The repercussions of a criminal conviction can be far reaching. In a recent example, a New Jersey man discovered that the law does not permit him to own guns because of his wife’s criminal charge relating to domestic violence allegations.
The man sued to uphold his constitutional right to bear arms. However, in a recent ruling, a New Jersey appellate court confirmed that the man’s right was not absolute. Due to the domestic violence accusation against the man’s wife, the court determined that owning guns in the same household would constitute an unacceptable threat not only to the man, but also the public. In other words, the man’s constitutional rights could be tempered by reasonable limitations.
Our law firm focuses on criminal defense matters. We understand the repercussions that can result from an arrest, regardless of whether an individual is ultimately convicted of the charges against him or her. Our first priority is to help an accused obtain custody. A defendant who is released may be better positioned to assist in his or her defense. The potential disruption to a defendant’s employment, family and social life may also be minimized by a swift release.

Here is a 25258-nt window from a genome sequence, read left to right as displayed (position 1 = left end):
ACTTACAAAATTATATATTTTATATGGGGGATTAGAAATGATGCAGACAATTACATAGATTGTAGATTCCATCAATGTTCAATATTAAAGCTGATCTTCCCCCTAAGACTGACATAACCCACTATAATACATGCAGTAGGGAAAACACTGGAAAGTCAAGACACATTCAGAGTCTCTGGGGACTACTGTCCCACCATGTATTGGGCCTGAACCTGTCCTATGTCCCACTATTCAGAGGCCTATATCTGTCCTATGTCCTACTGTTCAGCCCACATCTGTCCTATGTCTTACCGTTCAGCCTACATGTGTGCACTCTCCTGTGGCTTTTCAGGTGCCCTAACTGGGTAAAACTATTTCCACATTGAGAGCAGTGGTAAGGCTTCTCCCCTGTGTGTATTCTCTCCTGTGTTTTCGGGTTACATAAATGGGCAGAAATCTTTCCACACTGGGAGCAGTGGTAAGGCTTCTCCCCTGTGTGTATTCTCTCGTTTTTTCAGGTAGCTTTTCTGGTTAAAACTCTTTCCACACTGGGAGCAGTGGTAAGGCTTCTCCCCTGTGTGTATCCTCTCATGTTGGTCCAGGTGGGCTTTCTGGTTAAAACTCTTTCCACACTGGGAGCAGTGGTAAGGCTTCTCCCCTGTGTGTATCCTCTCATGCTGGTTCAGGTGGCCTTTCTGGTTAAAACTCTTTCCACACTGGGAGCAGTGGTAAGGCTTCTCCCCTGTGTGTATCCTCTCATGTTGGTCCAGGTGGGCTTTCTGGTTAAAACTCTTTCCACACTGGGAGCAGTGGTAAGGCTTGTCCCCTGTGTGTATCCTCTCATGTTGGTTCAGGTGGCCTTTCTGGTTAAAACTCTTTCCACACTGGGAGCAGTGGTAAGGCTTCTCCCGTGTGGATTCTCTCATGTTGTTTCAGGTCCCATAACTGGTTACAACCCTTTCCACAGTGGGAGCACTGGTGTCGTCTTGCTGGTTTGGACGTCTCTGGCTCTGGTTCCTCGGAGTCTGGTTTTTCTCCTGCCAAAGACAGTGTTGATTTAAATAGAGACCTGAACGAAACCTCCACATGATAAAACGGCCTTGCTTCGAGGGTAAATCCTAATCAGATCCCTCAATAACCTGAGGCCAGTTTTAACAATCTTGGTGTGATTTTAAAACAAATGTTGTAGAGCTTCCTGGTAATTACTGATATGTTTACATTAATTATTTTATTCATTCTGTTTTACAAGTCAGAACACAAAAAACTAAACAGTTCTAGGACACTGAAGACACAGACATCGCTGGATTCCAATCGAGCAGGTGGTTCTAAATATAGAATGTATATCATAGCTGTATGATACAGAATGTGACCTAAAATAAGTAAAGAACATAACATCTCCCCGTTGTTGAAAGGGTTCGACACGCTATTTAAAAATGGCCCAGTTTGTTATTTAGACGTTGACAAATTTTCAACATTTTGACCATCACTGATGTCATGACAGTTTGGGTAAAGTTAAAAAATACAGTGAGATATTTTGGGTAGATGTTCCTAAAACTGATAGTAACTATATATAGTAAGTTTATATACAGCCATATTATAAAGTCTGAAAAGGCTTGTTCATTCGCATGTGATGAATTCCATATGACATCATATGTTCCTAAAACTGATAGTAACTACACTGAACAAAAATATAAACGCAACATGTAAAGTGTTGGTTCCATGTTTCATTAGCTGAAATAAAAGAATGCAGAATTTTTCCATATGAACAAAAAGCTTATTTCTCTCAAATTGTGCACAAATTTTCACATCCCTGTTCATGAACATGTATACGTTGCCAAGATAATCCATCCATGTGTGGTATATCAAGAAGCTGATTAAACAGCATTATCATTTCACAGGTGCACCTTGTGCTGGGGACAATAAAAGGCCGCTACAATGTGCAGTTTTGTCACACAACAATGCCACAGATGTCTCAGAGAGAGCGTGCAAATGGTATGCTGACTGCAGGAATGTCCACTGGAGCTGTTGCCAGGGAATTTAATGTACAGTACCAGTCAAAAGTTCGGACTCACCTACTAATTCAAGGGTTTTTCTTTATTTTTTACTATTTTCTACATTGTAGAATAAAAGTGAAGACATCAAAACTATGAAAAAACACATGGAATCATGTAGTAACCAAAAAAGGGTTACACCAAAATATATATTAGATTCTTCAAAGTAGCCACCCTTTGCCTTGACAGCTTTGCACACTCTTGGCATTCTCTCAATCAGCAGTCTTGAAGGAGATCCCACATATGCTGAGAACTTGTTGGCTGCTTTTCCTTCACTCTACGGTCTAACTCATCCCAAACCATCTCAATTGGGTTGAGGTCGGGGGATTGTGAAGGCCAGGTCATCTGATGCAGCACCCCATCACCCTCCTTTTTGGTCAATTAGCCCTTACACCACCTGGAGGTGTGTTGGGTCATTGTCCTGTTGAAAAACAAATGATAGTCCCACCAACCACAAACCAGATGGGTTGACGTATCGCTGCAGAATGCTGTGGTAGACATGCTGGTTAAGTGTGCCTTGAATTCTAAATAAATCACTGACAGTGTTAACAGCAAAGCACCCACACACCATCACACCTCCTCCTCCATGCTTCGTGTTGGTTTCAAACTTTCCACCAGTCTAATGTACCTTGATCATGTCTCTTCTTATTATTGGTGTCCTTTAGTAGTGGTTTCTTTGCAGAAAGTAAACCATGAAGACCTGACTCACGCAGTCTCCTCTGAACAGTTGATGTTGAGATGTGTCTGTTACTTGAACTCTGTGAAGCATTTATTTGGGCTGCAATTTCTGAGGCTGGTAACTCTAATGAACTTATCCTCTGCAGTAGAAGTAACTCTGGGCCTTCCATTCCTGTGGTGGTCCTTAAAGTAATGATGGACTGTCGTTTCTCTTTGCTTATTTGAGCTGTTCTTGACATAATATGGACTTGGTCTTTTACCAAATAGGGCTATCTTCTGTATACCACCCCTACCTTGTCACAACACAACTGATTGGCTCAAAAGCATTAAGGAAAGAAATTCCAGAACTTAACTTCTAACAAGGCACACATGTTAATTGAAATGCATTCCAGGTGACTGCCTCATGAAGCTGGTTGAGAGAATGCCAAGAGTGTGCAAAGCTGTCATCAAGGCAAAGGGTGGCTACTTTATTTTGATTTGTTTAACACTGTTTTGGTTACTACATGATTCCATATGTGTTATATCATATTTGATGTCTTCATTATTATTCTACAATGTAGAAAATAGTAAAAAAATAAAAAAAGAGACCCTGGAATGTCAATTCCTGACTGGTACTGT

Ideally, an accused can obtain a release without posting bail. If that is not possible, we can work for other options, including working with a bail bondsman to expedite the release process, and possibly helping to get the bail reduced. In that regard, having a good relationship with court personnel might help with the negotiation process.
In a recent post, we discussed a proposal by New Jersey Governor Chris Christie to allow judges the discretion to deny bail to defendants posing a danger to the community. In this aggressive prosecutorial climate, it has never been more important to select an experienced criminal defense attorney when facing criminal charges.
Source: Breitbart, “NJ Court: Husband Loses Gun Rights Because Wife Is a Felon,” Awr Hawkins, June 22, 2015
Related Post: “Bail reform urged to keep violent suspects locked up,” The Law Offices of Anthony N. Palumbo